In the thrilling conclusion to Grettir’s Saga, we follow the slender armed Thorstein Dromund on his quest to avenge his brother. Thorstein’s adventures carry him from the shores of Norway to the bustling city of Constantinople, where the exiled King Harald Hardrada leads a rag tag bunch of Scandinavians called the Varangian Guard. And if you thought the Grettir’s Saga author would pass up the chance to throw in another giant of saga literature, you were sorely mistaken. Sadly, Harald is only featured in a cameo. The real story of the Grettir’s Saga epilogue is the love affair of Thorstein and Spes. Often referred to as the Spésar þáttr (The Tale of Spes “Hope”), the epilogue contrasts the epic ethos of the saga world with the more playful spirit of the continental romances. If you have ever encountered the famous story of Tristan and Isolde, where the two lovers consistently outwit Isolde’s bumbling husband, King Mark, you’ll feel right at home in the Spésar þáttr. Join us as we review this deceptively simple epilogue and discuss its potential value for understanding the rest of Grettir’s Saga.
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Along the way, we make reference to a few items of interest. First among these are the blog sites featuring Drangey Island. There are some pretty impressive pictures on these blogs and stories about Drangey:
After a brief discussion of betrothal customs in medieval Iceland, John and Andy put Viglund’s Saga on trial. Will Viglund’s axe juggling skills win him an award? Or will he be upstaged by his own horse? Who will be outlawed? Who will earn a spot as thingman? And how does Viglund’s Saga compare to the other Warrior Poet sagas we’ve covered? What value does it have as a saga? So much to think about, so much to learn. Stop wondering and download the Judgments episode now.
The story of Viglund the Fair and his lady Ketilrid is a saga for lovers. This fifteenth century tale, the last of our warrior poet’s sagas, covers several generations. Each generation features a case of true love coming up against the secular tradition of arranged marriage. Can Viglund and Ketilrid overcome the obstacles set in their way and join at last in wedded bliss? It never worked out for the other warrior poets, so why would this one be any different? Listen to find out, if you dare! This is a remarkable, if somewhat late, work of saga literature. While the passage of time has clearly affected the style and structuring of the warrior poet genre, in some ways this is the warrior poet saga you’ve been waiting for. Join us as we examine the romance of Viglund and Ketilrid on this episode of Saga Thing.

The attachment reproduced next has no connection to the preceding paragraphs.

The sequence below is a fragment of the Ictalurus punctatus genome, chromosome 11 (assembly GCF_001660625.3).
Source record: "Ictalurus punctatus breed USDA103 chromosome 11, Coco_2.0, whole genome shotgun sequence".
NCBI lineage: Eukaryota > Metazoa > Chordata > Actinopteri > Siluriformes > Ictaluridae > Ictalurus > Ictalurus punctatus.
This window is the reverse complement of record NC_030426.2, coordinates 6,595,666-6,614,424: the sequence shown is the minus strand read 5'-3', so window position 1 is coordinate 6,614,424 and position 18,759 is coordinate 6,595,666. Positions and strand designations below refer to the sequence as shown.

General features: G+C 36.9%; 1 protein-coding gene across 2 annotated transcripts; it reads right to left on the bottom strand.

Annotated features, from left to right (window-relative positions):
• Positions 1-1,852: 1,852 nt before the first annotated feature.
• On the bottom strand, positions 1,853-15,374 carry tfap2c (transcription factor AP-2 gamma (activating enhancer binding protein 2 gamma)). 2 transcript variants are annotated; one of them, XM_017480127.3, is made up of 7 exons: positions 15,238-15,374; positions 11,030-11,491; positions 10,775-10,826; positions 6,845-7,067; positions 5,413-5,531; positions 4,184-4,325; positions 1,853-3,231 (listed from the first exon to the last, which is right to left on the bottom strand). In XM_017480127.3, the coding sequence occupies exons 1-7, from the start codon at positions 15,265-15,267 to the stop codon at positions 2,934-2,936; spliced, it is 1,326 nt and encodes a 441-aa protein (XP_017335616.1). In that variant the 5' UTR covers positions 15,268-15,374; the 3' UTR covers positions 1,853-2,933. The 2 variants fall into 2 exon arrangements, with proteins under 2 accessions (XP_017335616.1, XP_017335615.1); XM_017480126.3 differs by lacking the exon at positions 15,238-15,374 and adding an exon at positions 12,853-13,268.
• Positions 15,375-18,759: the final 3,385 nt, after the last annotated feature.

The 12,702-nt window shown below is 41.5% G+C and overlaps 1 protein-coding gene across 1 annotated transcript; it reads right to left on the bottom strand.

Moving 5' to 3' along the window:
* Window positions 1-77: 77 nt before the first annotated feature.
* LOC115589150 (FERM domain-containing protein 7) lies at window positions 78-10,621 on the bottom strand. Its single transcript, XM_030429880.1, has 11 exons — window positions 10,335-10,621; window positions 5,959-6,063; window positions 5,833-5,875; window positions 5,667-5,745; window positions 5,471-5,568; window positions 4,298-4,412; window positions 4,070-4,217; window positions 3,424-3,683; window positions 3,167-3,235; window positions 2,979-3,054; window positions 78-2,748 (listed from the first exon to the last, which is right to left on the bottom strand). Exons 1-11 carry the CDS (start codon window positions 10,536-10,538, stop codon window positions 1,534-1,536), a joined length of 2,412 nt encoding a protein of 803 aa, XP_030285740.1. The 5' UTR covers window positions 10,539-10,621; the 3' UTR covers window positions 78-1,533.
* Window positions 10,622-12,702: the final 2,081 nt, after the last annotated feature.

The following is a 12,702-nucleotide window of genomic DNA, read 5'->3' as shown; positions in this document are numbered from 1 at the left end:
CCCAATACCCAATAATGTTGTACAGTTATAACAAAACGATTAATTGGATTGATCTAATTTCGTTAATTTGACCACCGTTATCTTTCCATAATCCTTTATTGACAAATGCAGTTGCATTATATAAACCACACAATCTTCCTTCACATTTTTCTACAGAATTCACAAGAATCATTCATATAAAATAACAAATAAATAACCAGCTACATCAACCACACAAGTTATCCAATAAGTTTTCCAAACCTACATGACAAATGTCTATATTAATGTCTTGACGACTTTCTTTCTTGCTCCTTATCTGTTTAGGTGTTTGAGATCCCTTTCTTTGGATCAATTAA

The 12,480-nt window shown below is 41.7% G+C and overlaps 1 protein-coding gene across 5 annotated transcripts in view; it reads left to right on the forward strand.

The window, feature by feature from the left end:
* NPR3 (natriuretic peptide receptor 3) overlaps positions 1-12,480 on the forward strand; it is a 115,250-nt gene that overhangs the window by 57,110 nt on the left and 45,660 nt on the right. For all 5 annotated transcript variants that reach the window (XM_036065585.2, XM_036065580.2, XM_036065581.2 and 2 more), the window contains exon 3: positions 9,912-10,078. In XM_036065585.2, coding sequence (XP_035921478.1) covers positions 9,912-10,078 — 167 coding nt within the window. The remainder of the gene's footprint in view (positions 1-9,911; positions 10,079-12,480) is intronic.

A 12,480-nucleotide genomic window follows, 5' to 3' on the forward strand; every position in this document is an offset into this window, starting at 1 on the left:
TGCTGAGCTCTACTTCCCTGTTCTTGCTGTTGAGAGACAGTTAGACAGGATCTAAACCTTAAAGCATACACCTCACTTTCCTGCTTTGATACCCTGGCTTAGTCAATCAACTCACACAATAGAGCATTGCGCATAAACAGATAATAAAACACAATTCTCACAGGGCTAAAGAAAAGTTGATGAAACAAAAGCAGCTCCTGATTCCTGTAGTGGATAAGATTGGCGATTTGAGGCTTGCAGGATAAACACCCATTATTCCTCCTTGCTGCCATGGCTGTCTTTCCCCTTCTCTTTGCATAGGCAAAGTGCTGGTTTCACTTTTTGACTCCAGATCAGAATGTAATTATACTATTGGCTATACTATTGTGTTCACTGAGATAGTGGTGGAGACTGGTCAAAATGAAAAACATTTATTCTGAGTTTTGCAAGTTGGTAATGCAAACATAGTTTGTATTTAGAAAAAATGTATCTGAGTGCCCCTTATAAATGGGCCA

If you’re a fan of erotic poetry and dueling, then this is the saga for you. Join us as we follow Kormak as he pursues the lovely-soled object of his affection, Steingerd. Yes, I said soled and I meant it. She’s got nice feet and Kormak is just into that sort of thing. Who are we to judge? Along the way, you’ll meet the scoundrel Narfi, a witch in a questionable relationship with a walrus, and a surprising visit from a Scottish giant. Yes, this saga has a bit of everything. So what are you waiting for. It’s time for Kormak’s Saga!
In this episode, Andy and John wonder about Gunnlaug and Hrafn’s motivations, the quality of their poetry, and evaluate their swordsmanship. We also take a closer look at their love of Helga the Fair. As always, we count up the bodies and offer praise to the wittiest saga lines before getting down to the more difficult choices. With no clear villain in the story, who will be outlawed? Would either Gunnlaug or Hrafn make a good thingman? There’s one clear gem of thingman in this saga, but John’s choosing first. What happens when Andy doesn’t get his way? Find out in the Judgment section for The Saga of Gunnlaug Serpent-Tongue.
Gunnlaug Serpent-Tongue is a talented warrior-poet torn between his love for Helga the Fair and his quest for fame and fortune in the courts of Northern Europe. Helga’s father, Thorstein, gives him 3 years to travel and make a name for himself before his claim on Helga is forfeit. Things get complicated when a rival for Helga’s hand emerges in Hrafn the Skald, a court poet eager to get the best of Gunnlaug. Will Gunnlaug win the hand of his fair maiden, or will hearts be broken? Join us as we discuss one of saga literature’s most successful romances, The Saga of Gunnlaug Serpent-Tongue. Along the way, you’ll learn about this fascinating sub-genre of the Sagas of the Icelanders, the harsh reality behind exposing newborns to the elements, and why a King of Norway would hide in a pigsty.